Web 2.0 Apps Useful in Education

Below are a few Web 2.0 applications which are very popular amongst teachers across the world in the classroom and helping to aid the learning process. This is just a starter which we will add to over the course of the program. I will try to ensure that the Web 2.0 applications which are listed are relevant to the program.

1) Del.icio.us – Is a very useful tool, which bookmarks varying websites depending on the interests of the individual. The site organises and filters the contents it bookmarks by description and by their freshness. - http://delicious.com/

2) Bloglines – This tool serves as an aggregator of different blogs from across the globe. There are several aggregators available on the web. But what makes this particular application standout from others is that it allows you to view who else has viewed the blog and what else they have read. A great way of connecting with people with similar interests as yourself and also finding other articles that you may find interesting. - http://www.bloglines.com/index.html

 

3) Flickr – Flickr is clearly the premiere social photo sharing site of the Web 2.0 world. There are many web 2.0 features built into this particular photo sharing site. From, RSS feeds, contact books, comments and geotagging. You can even search for photos that have been taken by a particular camera model. - http://www.flickr.com

4) Picnik – There are a plethora of image editing sites in the world of Web 2.0, but Picnik stands out for a few reasons. For one thing, it’s pretty. The site is well laid out, easy to navigate, and incredibly intuitive. You can use the website without even registering, making it incredibly education-friendly. It may not have every feature that Photoshop has, but it does allow you to crop, resize, eliminate red-eye, adjust colour and brightness levels, and save in a variety of formats. Throw in the ability to import directly from Flickr, and export to a variety of services including Flickr, Photobucket and Kodak Easyshare, and you have an app that integrates well into the rest of the 2.0 world. - http://www.picnik.com/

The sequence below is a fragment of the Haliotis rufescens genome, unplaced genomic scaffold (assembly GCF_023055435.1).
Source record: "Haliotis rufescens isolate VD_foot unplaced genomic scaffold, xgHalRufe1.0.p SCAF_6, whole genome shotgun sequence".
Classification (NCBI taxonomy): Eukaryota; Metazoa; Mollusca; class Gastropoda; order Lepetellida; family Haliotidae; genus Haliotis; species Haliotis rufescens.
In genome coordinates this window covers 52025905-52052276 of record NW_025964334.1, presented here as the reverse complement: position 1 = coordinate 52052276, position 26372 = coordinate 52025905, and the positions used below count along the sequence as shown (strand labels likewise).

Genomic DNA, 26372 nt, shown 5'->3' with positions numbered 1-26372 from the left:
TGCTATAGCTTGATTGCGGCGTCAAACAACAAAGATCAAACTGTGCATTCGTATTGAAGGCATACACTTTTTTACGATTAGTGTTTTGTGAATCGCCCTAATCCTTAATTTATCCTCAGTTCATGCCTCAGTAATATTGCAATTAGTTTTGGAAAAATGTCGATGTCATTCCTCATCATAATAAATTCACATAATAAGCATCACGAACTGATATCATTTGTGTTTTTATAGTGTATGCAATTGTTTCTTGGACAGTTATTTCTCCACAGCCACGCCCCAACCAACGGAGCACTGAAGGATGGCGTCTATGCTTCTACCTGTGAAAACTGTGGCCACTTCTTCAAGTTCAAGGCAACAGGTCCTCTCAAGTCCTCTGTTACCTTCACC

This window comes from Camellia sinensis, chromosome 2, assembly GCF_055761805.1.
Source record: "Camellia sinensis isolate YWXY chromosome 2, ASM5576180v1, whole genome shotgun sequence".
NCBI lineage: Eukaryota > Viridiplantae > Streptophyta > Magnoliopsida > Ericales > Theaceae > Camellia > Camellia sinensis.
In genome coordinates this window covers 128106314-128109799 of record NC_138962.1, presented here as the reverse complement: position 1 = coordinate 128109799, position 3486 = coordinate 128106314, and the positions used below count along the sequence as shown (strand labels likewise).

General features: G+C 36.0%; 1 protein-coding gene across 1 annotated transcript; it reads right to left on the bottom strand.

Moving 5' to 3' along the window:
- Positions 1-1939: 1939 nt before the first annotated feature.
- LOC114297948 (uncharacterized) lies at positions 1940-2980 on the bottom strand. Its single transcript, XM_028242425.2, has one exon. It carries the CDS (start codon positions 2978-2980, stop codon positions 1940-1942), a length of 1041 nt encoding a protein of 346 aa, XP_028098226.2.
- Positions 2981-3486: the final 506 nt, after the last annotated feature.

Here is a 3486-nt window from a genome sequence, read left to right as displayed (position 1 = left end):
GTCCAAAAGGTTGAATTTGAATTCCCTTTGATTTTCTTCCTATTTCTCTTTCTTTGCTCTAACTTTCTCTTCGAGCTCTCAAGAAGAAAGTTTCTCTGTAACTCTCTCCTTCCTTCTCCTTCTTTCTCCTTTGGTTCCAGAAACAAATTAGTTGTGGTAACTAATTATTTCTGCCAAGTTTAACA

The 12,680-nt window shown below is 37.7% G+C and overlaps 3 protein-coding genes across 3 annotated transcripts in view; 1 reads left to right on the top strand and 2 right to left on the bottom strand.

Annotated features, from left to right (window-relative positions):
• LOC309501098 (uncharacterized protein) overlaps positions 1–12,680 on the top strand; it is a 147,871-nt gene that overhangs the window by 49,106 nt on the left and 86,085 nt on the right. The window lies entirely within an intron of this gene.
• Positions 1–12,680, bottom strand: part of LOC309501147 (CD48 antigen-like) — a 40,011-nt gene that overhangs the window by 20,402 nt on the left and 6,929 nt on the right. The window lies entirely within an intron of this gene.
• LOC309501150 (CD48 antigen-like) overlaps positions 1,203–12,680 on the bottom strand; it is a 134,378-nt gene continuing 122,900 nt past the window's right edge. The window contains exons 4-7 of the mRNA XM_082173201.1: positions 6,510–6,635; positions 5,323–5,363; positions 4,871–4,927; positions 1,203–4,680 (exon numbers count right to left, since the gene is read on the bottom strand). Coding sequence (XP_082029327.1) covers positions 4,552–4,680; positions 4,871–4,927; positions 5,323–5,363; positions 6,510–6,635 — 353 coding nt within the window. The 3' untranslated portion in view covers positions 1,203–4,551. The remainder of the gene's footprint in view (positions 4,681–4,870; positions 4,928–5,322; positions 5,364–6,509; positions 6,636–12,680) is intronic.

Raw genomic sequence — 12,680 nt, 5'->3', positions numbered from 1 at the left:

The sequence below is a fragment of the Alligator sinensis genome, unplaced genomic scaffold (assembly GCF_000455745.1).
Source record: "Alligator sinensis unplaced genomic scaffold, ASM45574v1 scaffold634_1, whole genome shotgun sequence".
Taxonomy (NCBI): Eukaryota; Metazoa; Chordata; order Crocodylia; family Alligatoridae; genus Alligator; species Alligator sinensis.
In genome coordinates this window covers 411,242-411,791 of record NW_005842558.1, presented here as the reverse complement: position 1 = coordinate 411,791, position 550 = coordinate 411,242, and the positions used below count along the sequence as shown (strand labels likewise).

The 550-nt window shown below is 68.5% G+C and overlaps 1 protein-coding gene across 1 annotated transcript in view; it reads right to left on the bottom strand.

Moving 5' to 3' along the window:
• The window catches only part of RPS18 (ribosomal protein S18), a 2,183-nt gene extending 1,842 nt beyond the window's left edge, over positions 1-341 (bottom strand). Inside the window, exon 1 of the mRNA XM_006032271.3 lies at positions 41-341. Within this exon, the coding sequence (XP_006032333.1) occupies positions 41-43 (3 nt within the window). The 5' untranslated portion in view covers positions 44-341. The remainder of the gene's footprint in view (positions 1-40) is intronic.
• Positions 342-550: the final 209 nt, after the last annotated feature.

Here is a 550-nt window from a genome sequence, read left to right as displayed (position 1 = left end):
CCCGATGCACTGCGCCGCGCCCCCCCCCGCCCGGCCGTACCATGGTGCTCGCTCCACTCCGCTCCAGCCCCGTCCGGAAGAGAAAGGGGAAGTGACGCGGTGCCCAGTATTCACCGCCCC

5) Jumpcut – There are many online video editing applications out there. What makes Jump cut really useful for students and teachers is that it allows students to work on their projects from anywhere in the world and then play them in class the next day or submit them to groups or directly to the teacher. – http://jumpcut.com

6) GCast – With Audioblogger gone, GCast is recognized as the most popular platform for MobCasts (podcasts created via cell phone). However, it is also a powerful solution for podcasters who don’t quite understand how the RSS piece works. Anybody can upload audio files to GCast, organize them into a single or multiple podcast feeds, and then generate a flash. - http://gcast.com

 

7) Google Docs and Spreadsheets – Simply a free answer to Office software, some argue that these applications are missing a great deal of features which are contained within Office, however it is challenging to find what features are missing. Docs and Spreadsheets also have one clear advantage over the desktop version: it’s collaborative. While editing a document, you can invite other people to work on it with you. Windows or Mac, Firefox or Explorer, Docs and Spreadsheets has everything you’d expect in a word processor and spreadsheet program. http://docs.google.com

8) WikiSpaces – WikiSpaces has a key focus on education. You can save you wiki as a PDF or even create a slide show from it which is not typical from wiki applications/engines. It has a simple editor that does support embeddable media (like from YouTube or Google Video). Wikispaces looks more like a typical wiki engine, and has a discussion tab like you’d find on Wikipedia. – http:// wikispaces.com